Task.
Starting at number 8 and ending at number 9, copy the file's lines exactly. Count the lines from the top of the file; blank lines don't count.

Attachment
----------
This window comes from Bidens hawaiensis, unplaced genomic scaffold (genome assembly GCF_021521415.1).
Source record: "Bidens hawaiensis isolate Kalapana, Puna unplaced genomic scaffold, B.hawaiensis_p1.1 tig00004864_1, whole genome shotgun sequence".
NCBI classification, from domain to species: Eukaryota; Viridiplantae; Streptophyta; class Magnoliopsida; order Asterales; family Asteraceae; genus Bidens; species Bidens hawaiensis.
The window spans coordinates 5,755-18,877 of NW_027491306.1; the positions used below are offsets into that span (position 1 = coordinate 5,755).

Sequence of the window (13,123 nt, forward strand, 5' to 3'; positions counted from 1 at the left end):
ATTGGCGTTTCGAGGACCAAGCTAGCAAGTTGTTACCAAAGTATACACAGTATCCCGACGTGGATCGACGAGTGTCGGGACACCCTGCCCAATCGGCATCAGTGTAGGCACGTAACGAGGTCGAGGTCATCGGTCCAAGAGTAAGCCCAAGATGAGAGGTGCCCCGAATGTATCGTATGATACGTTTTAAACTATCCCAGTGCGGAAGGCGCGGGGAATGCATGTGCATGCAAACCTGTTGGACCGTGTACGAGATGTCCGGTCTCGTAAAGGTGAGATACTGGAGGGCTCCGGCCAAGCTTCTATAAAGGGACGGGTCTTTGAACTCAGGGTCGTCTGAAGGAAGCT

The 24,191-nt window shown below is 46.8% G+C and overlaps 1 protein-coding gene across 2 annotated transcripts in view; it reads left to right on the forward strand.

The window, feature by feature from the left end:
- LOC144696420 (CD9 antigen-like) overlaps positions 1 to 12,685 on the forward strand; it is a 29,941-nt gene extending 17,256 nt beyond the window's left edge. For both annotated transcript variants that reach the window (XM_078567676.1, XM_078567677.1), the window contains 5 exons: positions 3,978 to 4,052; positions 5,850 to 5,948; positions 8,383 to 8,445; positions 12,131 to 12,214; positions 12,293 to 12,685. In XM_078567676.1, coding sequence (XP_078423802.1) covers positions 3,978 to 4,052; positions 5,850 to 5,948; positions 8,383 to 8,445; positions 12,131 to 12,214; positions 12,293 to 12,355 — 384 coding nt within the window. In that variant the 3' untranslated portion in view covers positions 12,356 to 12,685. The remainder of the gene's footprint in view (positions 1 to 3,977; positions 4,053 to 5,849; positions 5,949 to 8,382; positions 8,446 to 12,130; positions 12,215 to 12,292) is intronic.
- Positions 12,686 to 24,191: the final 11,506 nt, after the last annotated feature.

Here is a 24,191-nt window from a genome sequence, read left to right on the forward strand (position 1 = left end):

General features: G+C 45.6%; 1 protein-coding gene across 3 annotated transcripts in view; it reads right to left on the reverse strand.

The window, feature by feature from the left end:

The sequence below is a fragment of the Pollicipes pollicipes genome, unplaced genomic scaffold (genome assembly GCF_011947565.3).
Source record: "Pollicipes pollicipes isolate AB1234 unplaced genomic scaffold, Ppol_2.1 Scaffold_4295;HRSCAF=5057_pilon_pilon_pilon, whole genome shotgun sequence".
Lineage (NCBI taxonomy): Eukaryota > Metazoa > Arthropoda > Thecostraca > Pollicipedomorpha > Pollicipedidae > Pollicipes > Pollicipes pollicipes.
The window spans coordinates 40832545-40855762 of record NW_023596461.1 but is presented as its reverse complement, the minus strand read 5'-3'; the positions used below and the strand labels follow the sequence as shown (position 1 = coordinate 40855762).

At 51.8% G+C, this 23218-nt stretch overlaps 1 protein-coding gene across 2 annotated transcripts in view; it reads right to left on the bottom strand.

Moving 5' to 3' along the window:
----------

The window, feature by feature from the left end:
- LOC144696420 (CD9 antigen-like) overlaps positions 1 to 12,685 on the forward strand; it is a 29,941-nt gene extending 17,256 nt beyond the window's left edge. For both annotated transcript variants that reach the window (XM_078567676.1, XM_078567677.1), the window contains 5 exons: positions 3,978 to 4,052; positions 5,850 to 5,948; positions 8,383 to 8,445; positions 12,131 to 12,214; positions 12,293 to 12,685. In XM_078567676.1, coding sequence (XP_078423802.1) covers positions 3,978 to 4,052; positions 5,850 to 5,948; positions 8,383 to 8,445; positions 12,131 to 12,214; positions 12,293 to 12,355 — 384 coding nt within the window. In that variant the 3' untranslated portion in view covers positions 12,356 to 12,685. The remainder of the gene's footprint in view (positions 1 to 3,977; positions 4,053 to 5,849; positions 5,949 to 8,382; positions 8,446 to 12,130; positions 12,215 to 12,292) is intronic.